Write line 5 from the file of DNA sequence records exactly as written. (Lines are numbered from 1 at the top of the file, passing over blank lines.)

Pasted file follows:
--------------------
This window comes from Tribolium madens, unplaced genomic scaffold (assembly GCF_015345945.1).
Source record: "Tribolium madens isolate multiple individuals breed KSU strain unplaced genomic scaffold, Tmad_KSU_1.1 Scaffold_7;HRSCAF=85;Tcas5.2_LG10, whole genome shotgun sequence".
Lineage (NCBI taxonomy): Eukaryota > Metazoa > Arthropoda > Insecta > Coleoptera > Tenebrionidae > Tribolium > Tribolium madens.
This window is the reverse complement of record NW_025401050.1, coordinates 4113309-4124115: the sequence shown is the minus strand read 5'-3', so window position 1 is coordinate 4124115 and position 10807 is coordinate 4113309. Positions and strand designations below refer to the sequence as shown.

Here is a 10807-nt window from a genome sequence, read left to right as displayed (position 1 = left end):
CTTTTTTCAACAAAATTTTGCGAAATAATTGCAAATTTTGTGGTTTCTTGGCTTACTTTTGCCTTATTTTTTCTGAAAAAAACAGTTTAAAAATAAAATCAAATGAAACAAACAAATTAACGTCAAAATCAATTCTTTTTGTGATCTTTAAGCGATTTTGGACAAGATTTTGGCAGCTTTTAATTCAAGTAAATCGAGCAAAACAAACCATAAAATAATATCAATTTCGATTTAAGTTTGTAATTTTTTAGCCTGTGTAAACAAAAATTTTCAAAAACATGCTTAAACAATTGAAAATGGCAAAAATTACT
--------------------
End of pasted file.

Here is a 10807-nt window from a genome sequence, read left to right as displayed (position 1 = left end):